Hello again! Total of four lamps here, made a few years before this post.
They are very similar to the previous lamps I built with a few exceptions so I won't deep dive into the details as much. That probably will be another post (working backwards in time here)
I've changed a few of my jig designs and added several more, but this will be the last of this inlay design I make for a while as I dream up new and more painful challenges 8^)
Glam photos follow below.
I made four this time since they are good sellers and with the sometimes complex tool and jig setups, it just made sense to batch them out. I certainly saved some time, but OMG, cutting all these parts was mentally draining!
Here are some numbers:
Total wood parts per lamp shade: 32 stem: 21 base: 21 total: 74
That's almost 300 parts to cut, shape, glue, sand, route etc. Ugh! I keep fairly careful records and the material costs for everything runs about $120 per lamp The mica, lamp cluster, and fabric wrapped "vintage" power cord make up nearly 1/2 of this.
Anyhoo, enough complaining. The two inlay wood types are birdseye maple and Bolivian rosewood. Lamp body is walnut, mostly rift sawn. Poplar makes the stem core and a plug for the base just to save some coin on expensive walnut.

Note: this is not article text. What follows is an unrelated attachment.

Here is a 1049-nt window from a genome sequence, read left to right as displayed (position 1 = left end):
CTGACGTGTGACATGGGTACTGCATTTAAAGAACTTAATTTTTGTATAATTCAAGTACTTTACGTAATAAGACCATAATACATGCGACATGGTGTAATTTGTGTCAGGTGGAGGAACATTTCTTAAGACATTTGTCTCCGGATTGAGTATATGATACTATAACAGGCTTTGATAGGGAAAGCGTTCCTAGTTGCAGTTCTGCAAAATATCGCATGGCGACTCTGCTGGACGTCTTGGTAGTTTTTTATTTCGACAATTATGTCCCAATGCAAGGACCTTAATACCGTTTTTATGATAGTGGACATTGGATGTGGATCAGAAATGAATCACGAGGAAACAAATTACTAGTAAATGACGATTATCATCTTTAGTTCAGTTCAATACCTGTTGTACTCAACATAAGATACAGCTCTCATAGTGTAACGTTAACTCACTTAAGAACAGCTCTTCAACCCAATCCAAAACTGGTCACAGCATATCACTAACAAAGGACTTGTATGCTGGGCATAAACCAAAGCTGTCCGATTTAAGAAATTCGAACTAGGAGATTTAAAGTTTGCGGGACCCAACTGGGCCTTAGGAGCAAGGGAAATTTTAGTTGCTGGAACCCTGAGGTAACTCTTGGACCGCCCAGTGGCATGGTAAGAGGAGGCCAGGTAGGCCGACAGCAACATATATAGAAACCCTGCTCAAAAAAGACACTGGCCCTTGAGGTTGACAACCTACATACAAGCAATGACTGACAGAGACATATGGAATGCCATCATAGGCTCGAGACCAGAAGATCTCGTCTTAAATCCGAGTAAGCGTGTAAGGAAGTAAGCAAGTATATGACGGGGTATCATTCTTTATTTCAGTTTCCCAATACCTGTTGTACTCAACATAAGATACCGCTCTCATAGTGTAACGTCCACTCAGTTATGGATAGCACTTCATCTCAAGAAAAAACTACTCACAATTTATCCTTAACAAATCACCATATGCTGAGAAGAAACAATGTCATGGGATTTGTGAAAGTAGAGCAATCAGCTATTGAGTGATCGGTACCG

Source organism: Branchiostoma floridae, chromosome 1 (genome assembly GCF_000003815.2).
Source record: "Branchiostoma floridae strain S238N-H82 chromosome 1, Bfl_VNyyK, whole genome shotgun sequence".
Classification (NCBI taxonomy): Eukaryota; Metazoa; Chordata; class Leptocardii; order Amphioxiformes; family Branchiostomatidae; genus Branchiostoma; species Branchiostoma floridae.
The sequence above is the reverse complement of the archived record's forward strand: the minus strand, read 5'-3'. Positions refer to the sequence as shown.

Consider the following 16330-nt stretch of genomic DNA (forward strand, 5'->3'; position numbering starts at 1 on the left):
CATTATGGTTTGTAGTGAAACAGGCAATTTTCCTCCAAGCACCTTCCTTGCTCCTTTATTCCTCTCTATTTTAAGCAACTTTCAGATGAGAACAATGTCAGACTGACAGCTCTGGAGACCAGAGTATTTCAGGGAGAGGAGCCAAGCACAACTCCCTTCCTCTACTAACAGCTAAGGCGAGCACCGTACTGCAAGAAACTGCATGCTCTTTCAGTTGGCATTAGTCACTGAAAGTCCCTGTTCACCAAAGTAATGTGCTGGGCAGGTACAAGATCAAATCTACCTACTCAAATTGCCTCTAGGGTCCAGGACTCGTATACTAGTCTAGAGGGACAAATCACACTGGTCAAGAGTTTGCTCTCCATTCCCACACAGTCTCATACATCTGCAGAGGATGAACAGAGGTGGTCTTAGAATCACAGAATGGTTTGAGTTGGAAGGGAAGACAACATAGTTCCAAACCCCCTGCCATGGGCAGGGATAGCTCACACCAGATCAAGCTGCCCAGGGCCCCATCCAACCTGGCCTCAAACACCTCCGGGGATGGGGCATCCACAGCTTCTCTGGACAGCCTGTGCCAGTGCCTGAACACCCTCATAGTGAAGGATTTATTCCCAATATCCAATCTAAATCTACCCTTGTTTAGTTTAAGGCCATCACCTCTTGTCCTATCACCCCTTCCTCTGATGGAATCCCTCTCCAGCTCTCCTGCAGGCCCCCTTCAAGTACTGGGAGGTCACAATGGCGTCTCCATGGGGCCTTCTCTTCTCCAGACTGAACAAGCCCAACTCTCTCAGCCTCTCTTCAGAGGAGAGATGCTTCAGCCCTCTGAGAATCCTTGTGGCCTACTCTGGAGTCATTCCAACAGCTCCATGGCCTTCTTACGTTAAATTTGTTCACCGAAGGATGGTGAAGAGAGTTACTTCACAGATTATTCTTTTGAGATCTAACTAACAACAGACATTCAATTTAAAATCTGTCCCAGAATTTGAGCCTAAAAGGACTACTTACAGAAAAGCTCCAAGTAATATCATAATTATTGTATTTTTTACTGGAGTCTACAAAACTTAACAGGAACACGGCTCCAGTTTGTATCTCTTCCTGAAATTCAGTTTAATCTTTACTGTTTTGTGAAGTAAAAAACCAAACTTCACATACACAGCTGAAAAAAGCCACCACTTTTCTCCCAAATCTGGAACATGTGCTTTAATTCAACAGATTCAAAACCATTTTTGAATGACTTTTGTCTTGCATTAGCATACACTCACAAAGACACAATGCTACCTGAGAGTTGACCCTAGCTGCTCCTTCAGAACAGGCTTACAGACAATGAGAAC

A difference this time is I saved many hours by not applying a top coat finish, everything was oiled and waxed. This has convinced me to give some of those "hardwax oils" a try in the future. This was just plain Watco and Minwhacks "special" dark paste wax. I went through some pains to avoid getting any oil on the inlays since the oil would really darken and obscure the woods, especially the rosewood.
I used splines to reinforce the base sections, probably overkill but since I want these to last a long time and the base is all mitered sections, splines it would be.
They are made from the same wood as the inlays, serendipity!
The above photo really shows how the light angle changes the woods appearance, it was all cut from the same board.
The shade hold down is super solid and the top finial nut was actually easy to make. A tip o' the hat to Dave Polaschek. and Pete (PPK) for suggesting the finial style last time 8^)
I've experimented with different stay designs on each iteration, knowing full well that the style I used here is really what I should have used all along:
Even though they are effectively hidden under the shade, these "class up" the exposed edges better than a bead of silicone or hot melt. They are made from 1/4" walnut with a chamfer along the face so the brads used to retain them penetrate the frame at a useful angle.
I drilled 176 total pilot holes through all 64 stays (three brads per stay, two on the top) using the drill press and a very tiny bit. The 5/8" brads were pressed into the pilot holes and with some grunt work, pushed into place with a small nail set (no hammering required).